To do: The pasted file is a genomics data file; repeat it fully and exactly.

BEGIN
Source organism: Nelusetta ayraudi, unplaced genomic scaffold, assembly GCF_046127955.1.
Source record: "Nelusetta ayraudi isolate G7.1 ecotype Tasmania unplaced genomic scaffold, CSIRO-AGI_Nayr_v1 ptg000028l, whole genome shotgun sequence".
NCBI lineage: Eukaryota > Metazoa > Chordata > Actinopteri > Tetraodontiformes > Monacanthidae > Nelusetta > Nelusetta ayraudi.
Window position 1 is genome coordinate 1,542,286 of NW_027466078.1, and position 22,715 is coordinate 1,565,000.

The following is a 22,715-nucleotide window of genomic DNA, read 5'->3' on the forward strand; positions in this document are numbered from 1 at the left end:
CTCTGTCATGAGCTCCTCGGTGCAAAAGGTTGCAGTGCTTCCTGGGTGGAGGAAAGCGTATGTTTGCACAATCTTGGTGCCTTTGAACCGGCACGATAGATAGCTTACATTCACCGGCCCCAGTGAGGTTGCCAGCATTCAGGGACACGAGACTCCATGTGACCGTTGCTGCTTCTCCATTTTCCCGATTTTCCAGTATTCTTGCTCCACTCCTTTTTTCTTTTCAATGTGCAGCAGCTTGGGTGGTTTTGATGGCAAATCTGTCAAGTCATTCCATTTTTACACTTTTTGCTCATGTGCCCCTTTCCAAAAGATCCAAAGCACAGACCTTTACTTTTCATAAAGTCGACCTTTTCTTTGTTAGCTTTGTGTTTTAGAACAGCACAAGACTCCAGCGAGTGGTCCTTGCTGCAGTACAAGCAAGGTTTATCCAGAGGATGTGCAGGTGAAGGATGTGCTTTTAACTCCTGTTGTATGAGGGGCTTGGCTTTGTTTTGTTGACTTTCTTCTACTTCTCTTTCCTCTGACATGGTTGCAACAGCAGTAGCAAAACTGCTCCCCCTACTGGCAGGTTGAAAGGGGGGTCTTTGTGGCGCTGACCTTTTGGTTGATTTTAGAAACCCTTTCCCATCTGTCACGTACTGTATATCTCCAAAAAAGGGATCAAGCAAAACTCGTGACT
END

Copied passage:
Source organism: Nelusetta ayraudi, unplaced genomic scaffold, assembly GCF_046127955.1.
Source record: "Nelusetta ayraudi isolate G7.1 ecotype Tasmania unplaced genomic scaffold, CSIRO-AGI_Nayr_v1 ptg000028l, whole genome shotgun sequence".
NCBI lineage: Eukaryota > Metazoa > Chordata > Actinopteri > Tetraodontiformes > Monacanthidae > Nelusetta > Nelusetta ayraudi.
Window position 1 is genome coordinate 1,542,286 of NW_027466078.1, and position 22,715 is coordinate 1,565,000.

The following is a 22,715-nucleotide window of genomic DNA, read 5'->3' on the forward strand; positions in this document are numbered from 1 at the left end:
CTCTGTCATGAGCTCCTCGGTGCAAAAGGTTGCAGTGCTTCCTGGGTGGAGGAAAGCGTATGTTTGCACAATCTTGGTGCCTTTGAACCGGCACGATAGATAGCTTACATTCACCGGCCCCAGTGAGGTTGCCAGCATTCAGGGACACGAGACTCCATGTGACCGTTGCTGCTTCTCCATTTTCCCGATTTTCCAGTATTCTTGCTCCACTCCTTTTTTCTTTTCAATGTGCAGCAGCTTGGGTGGTTTTGATGGCAAATCTGTCAAGTCATTCCATTTTTACACTTTTTGCTCATGTGCCCCTTTCCAAAAGATCCAAAGCACAGACCTTTACTTTTCATAAAGTCGACCTTTTCTTTGTTAGCTTTGTGTTTTAGAACAGCACAAGACTCCAGCGAGTGGTCCTTGCTGCAGTACAAGCAAGGTTTATCCAGAGGATGTGCAGGTGAAGGATGTGCTTTTAACTCCTGTTGTATGAGGGGCTTGGCTTTGTTTTGTTGACTTTCTTCTACTTCTCTTTCCTCTGACATGGTTGCAACAGCAGTAGCAAAACTGCTCCCCCTACTGGCAGGTTGAAAGGGGGGTCTTTGTGGCGCTGACCTTTTGGTTGATTTTAGAAACCCTTTCCCATCTGTCACGTACTGTATATCTCCAAAAAAGGGATCAAGCAAAACTCGTGACT